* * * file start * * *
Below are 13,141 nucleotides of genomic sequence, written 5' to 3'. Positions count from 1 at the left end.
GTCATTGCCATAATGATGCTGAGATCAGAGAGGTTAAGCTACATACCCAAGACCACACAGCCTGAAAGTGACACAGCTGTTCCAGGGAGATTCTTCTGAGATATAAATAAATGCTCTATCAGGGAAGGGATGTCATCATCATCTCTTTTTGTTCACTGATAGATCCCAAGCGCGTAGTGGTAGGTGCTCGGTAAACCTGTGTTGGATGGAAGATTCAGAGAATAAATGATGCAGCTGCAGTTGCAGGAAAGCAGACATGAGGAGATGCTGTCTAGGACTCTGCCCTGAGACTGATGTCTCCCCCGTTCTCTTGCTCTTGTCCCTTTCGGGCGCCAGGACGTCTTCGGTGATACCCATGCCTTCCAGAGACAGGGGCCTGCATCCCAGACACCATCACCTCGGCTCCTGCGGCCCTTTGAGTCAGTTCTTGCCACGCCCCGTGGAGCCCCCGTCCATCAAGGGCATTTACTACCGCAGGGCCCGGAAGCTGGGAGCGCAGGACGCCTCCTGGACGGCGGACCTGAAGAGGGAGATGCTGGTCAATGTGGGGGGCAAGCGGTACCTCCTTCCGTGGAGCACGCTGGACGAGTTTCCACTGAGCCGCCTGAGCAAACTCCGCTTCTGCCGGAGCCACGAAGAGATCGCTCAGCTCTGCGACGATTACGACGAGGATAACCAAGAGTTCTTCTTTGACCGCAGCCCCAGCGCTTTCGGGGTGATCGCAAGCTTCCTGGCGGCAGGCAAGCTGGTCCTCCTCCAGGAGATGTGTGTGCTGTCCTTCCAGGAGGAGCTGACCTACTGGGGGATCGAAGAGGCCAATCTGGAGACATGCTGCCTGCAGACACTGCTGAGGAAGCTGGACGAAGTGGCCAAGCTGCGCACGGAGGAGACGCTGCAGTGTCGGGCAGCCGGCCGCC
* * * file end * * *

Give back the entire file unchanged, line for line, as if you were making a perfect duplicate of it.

Below are 13,141 nucleotides of genomic sequence, written 5' to 3'. Positions count from 1 at the left end.
GTCATTGCCATAATGATGCTGAGATCAGAGAGGTTAAGCTACATACCCAAGACCACACAGCCTGAAAGTGACACAGCTGTTCCAGGGAGATTCTTCTGAGATATAAATAAATGCTCTATCAGGGAAGGGATGTCATCATCATCTCTTTTTGTTCACTGATAGATCCCAAGCGCGTAGTGGTAGGTGCTCGGTAAACCTGTGTTGGATGGAAGATTCAGAGAATAAATGATGCAGCTGCAGTTGCAGGAAAGCAGACATGAGGAGATGCTGTCTAGGACTCTGCCCTGAGACTGATGTCTCCCCCGTTCTCTTGCTCTTGTCCCTTTCGGGCGCCAGGACGTCTTCGGTGATACCCATGCCTTCCAGAGACAGGGGCCTGCATCCCAGACACCATCACCTCGGCTCCTGCGGCCCTTTGAGTCAGTTCTTGCCACGCCCCGTGGAGCCCCCGTCCATCAAGGGCATTTACTACCGCAGGGCCCGGAAGCTGGGAGCGCAGGACGCCTCCTGGACGGCGGACCTGAAGAGGGAGATGCTGGTCAATGTGGGGGGCAAGCGGTACCTCCTTCCGTGGAGCACGCTGGACGAGTTTCCACTGAGCCGCCTGAGCAAACTCCGCTTCTGCCGGAGCCACGAAGAGATCGCTCAGCTCTGCGACGATTACGACGAGGATAACCAAGAGTTCTTCTTTGACCGCAGCCCCAGCGCTTTCGGGGTGATCGCAAGCTTCCTGGCGGCAGGCAAGCTGGTCCTCCTCCAGGAGATGTGTGTGCTGTCCTTCCAGGAGGAGCTGACCTACTGGGGGATCGAAGAGGCCAATCTGGAGACATGCTGCCTGCAGACACTGCTGAGGAAGCTGGACGAAGTGGCCAAGCTGCGCACGGAGGAGACGCTGCAGTGTCGGGCAGCCGGCCGCC